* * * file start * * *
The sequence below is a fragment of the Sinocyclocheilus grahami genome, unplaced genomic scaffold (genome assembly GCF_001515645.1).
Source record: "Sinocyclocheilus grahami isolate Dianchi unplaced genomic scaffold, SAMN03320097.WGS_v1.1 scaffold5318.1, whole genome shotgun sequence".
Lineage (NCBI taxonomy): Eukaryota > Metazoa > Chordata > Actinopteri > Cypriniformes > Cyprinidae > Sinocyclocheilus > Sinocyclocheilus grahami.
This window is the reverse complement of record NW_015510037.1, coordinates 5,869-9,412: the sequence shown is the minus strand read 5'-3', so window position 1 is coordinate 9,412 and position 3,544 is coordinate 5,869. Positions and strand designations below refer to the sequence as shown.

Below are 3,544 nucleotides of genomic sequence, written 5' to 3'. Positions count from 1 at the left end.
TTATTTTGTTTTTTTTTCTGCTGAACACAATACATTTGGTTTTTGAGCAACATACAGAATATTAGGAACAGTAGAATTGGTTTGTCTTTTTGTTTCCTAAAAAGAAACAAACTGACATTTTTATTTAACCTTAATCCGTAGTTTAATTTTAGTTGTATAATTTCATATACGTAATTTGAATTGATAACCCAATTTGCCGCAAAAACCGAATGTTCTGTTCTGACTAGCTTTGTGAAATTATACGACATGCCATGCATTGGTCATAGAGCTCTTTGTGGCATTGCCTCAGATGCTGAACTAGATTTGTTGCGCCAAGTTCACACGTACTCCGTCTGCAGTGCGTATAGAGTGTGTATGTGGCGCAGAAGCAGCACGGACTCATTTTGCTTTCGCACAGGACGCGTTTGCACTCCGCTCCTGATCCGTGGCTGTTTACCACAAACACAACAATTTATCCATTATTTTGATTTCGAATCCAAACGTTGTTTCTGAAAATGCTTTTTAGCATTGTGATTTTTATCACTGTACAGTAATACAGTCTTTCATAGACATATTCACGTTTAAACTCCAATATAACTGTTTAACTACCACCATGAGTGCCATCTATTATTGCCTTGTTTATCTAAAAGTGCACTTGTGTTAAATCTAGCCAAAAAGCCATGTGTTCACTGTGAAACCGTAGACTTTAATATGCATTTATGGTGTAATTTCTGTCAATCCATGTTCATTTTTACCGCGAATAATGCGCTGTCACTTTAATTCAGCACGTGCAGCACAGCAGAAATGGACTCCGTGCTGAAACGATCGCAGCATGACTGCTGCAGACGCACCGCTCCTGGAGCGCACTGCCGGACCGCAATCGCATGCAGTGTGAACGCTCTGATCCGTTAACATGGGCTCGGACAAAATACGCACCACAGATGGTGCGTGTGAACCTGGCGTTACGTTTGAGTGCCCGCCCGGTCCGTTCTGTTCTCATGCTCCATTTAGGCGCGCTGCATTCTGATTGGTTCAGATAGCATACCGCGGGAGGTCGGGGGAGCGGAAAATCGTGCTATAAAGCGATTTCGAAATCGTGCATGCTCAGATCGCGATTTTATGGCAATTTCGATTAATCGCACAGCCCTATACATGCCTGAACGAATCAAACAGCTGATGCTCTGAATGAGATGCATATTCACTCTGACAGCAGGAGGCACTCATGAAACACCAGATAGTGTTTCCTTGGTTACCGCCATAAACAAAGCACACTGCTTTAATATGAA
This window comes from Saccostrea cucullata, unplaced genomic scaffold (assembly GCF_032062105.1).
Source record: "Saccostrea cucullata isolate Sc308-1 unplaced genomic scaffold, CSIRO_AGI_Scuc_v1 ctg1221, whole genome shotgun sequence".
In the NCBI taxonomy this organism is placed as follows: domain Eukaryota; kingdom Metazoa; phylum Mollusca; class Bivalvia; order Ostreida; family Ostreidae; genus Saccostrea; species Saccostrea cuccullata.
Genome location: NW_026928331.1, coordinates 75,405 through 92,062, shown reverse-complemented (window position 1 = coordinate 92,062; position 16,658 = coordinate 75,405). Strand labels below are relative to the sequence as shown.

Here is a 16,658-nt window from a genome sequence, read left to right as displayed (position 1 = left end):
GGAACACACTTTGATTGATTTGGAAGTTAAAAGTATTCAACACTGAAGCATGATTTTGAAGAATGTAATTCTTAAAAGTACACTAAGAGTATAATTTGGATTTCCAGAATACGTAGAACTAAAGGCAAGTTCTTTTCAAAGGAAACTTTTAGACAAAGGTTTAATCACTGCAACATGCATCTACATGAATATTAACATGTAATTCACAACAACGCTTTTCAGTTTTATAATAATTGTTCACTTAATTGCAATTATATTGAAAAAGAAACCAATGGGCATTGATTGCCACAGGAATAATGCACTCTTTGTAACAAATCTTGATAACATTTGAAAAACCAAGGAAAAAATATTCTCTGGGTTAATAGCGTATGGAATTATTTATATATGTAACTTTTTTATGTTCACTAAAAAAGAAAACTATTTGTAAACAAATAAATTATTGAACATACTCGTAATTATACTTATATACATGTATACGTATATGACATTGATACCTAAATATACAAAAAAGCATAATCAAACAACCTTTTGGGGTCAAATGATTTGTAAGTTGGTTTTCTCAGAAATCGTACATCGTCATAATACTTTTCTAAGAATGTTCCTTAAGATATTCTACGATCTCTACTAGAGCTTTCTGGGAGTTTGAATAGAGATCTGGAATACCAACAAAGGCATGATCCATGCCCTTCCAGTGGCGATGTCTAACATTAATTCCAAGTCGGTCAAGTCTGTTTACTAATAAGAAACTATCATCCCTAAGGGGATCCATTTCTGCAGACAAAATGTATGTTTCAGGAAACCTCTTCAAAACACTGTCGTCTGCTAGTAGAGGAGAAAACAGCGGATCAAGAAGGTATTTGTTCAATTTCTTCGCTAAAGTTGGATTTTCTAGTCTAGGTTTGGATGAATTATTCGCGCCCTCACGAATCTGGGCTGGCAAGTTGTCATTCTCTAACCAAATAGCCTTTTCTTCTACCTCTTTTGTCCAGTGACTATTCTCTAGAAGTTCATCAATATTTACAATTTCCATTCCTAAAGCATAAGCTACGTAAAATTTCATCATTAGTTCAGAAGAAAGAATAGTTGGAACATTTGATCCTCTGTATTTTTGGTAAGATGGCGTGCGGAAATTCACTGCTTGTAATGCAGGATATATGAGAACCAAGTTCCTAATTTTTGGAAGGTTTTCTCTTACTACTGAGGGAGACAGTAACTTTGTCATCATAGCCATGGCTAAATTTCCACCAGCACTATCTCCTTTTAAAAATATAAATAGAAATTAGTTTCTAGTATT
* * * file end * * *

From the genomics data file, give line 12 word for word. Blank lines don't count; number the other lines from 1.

GGAACACACTTTGATTGATTTGGAAGTTAAAAGTATTCAACACTGAAGCATGATTTTGAAGAATGTAATTCTTAAAAGTACACTAAGAGTATAATTTGGATTTCCAGAATACGTAGAACTAAAGGCAAGTTCTTTTCAAAGGAAACTTTTAGACAAAGGTTTAATCACTGCAACATGCATCTACATGAATATTAACATGTAATTCACAACAACGCTTTTCAGTTTTATAATAATTGTTCACTTAATTGCAATTATATTGAAAAAGAAACCAATGGGCATTGATTGCCACAGGAATAATGCACTCTTTGTAACAAATCTTGATAACATTTGAAAAACCAAGGAAAAAATATTCTCTGGGTTAATAGCGTATGGAATTATTTATATATGTAACTTTTTTATGTTCACTAAAAAAGAAAACTATTTGTAAACAAATAAATTATTGAACATACTCGTAATTATACTTATATACATGTATACGTATATGACATTGATACCTAAATATACAAAAAAGCATAATCAAACAACCTTTTGGGGTCAAATGATTTGTAAGTTGGTTTTCTCAGAAATCGTACATCGTCATAATACTTTTCTAAGAATGTTCCTTAAGATATTCTACGATCTCTACTAGAGCTTTCTGGGAGTTTGAATAGAGATCTGGAATACCAACAAAGGCATGATCCATGCCCTTCCAGTGGCGATGTCTAACATTAATTCCAAGTCGGTCAAGTCTGTTTACTAATAAGAAACTATCATCCCTAAGGGGATCCATTTCTGCAGACAAAATGTATGTTTCAGGAAACCTCTTCAAAACACTGTCGTCTGCTAGTAGAGGAGAAAACAGCGGATCAAGAAGGTATTTGTTCAATTTCTTCGCTAAAGTTGGATTTTCTAGTCTAGGTTTGGATGAATTATTCGCGCCCTCACGAATCTGGGCTGGCAAGTTGTCATTCTCTAACCAAATAGCCTTTTCTTCTACCTCTTTTGTCCAGTGACTATTCTCTAGAAGTTCATCAATATTTACAATTTCCATTCCTAAAGCATAAGCTACGTAAAATTTCATCATTAGTTCAGAAGAAAGAATAGTTGGAACATTTGATCCTCTGTATTTTTGGTAAGATGGCGTGCGGAAATTCACTGCTTGTAATGCAGGATATATGAGAACCAAGTTCCTAATTTTTGGAAGGTTTTCTCTTACTACTGAGGGAGACAGTAACTTTGTCATCATAGCCATGGCTAAATTTCCACCAGCACTATCTCCTTTTAAAAATATAAATAGAAATTAGTTTCTAGTATT